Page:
The only reason for the court involvement is that this loud and vocal minority cannot be satisfied and must usurp the will of the majority by going over their heads to the appellate and supreme courts. In my view, these courts have no authority to usurp these laws; their only jurisdiction is to determine whether the laws enacted are constitutional. I’ve read the constitution; I don’t think there is any reference there to marriage, gay or otherwise. The only logical decision the courts can do is kick back these lawsuits and let the legislatures do their jobs. But they won’t because there is a certain power and prestige that comes with the judge’s robe and they like to use it to their benefit. The minority concerns like the gay lobby make use of this fact. As long as judges are allowed to legislate from the bench, the will of the majority will be meaningless.
And why should the state be involved in endorsing marriage in the first place? Have we had enough of the nanny state as it is? Why should I as a single person be punished for remaining single while married people get tax breaks (or penalties in some states)? Isn’t this the federal government picking winners and losers? I have an idea, let’s treat everyone the same, with a flat income tax, starting at incomes of $20k or more that taxes everyone at the same rate. Wouldn’t that be fair? No winners or losers, everyone treated the same. Perhaps that’s an issue for another column.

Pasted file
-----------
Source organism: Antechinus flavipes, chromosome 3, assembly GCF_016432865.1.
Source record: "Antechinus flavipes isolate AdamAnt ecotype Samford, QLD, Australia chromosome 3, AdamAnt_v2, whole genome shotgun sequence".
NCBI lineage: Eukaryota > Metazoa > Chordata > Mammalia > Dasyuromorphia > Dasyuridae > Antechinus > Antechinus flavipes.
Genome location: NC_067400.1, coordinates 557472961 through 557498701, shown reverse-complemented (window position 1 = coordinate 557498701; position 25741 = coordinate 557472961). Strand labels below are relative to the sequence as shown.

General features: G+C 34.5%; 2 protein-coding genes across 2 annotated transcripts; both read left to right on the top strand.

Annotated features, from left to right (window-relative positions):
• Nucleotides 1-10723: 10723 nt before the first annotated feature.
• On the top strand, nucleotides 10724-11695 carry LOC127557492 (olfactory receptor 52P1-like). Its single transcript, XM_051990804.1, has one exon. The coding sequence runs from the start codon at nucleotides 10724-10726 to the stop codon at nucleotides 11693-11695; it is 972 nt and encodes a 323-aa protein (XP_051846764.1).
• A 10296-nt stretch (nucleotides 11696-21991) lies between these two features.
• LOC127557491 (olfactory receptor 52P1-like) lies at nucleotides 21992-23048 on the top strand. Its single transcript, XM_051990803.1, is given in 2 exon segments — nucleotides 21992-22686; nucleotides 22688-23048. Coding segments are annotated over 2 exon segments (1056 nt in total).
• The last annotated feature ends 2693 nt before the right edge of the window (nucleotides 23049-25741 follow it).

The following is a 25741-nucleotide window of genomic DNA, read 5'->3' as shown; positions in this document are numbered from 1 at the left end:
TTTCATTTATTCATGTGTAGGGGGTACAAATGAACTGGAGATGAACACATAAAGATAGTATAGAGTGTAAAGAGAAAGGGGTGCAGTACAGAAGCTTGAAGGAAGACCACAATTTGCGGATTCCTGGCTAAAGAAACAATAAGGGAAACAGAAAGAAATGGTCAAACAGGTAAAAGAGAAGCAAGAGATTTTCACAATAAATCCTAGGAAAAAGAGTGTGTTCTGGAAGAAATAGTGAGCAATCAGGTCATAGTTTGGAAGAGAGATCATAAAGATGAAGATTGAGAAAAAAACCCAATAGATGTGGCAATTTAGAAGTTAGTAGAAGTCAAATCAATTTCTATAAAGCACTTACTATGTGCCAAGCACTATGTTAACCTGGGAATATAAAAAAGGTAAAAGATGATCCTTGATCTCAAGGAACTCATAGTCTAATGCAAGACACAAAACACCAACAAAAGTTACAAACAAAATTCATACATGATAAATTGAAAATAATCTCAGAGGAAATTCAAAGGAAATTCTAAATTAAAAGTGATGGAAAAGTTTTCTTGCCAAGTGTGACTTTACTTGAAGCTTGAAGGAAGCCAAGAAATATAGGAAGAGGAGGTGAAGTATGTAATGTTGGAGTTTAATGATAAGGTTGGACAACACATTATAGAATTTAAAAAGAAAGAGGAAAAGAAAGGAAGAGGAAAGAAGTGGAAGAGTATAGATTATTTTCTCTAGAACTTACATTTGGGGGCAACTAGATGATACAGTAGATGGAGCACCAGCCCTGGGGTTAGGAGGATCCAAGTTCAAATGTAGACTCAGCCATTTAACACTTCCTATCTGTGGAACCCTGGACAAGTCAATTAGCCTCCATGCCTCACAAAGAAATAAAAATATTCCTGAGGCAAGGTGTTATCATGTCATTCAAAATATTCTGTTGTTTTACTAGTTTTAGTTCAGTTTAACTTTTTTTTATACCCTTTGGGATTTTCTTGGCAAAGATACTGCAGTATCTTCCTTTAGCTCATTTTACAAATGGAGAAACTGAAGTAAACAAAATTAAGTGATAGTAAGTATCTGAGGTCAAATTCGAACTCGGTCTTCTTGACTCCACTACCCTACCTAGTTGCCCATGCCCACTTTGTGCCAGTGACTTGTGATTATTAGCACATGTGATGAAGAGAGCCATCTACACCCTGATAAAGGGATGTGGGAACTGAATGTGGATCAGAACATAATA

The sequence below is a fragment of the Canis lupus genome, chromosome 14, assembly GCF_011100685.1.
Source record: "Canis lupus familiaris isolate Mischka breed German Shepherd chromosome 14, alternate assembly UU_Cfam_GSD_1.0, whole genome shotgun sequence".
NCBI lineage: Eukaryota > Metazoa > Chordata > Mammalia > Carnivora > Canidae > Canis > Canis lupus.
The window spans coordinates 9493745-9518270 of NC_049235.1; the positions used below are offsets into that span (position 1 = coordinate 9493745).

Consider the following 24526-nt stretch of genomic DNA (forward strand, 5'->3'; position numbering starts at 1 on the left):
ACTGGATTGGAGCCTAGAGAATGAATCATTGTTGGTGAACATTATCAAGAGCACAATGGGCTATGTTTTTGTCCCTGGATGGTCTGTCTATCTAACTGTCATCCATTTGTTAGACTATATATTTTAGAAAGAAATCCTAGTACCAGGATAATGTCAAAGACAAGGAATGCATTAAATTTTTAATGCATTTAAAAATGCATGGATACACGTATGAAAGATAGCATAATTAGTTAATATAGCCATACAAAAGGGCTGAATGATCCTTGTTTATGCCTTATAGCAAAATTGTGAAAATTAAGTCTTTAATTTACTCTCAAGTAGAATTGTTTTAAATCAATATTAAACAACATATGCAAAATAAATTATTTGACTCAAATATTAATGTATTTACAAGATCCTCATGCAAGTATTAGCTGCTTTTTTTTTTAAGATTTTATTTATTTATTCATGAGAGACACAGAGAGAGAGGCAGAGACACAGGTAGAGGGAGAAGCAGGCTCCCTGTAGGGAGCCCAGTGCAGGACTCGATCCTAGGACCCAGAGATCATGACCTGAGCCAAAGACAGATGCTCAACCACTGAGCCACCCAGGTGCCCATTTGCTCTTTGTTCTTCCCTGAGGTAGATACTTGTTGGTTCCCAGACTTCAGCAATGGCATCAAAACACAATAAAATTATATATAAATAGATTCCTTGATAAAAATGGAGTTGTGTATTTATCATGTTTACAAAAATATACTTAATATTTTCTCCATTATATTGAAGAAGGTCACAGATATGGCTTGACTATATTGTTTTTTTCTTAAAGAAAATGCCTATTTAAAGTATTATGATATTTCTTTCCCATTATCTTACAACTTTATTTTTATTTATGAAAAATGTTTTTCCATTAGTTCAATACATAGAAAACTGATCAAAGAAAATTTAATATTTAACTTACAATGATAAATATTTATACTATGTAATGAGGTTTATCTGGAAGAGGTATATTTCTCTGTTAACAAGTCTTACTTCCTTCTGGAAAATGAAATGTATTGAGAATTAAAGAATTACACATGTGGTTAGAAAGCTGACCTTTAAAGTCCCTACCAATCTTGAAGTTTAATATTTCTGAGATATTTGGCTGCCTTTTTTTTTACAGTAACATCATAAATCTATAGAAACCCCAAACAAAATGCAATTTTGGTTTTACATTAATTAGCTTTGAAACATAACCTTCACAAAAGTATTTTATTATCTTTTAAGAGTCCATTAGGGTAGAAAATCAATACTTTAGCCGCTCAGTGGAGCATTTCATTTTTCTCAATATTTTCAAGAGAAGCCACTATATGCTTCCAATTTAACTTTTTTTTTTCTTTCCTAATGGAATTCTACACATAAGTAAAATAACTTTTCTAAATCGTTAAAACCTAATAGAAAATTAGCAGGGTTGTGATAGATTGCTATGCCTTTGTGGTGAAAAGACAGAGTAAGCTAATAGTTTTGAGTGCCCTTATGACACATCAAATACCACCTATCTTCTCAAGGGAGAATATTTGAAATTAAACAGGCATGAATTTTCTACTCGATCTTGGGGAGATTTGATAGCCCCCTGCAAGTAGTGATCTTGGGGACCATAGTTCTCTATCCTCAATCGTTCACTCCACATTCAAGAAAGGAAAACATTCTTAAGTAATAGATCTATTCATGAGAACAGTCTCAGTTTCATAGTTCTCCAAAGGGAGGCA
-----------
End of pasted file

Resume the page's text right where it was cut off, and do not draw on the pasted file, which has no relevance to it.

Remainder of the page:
All in all I believe this is a 10th Amendment issue. States have the right, with the consent of their citizens, to determine what laws to enact in their state, and as long as those laws don’t break the constitutional standard, they should remain issues of the state. Where the constitution is silent on an issue, so too should be the court.
I recognize there will be debate even among conservatives and libertarians in regard to this issue. I welcome polite interface with people of differing opinions. My friends at GOProud for instance might have a different take. I respect their opinion. It annoys me that my friend Jimmy LaSilvia and his organization were barred from attending CPAC. As a conservative, I think there is room for debate on these very controversial issues. What there isn’t room for in the Republican and Conservative circles is hatred and name calling. That is reserved for the lockstep Liberals and Progressives. It suits their narrow-mindedness and low tolerance.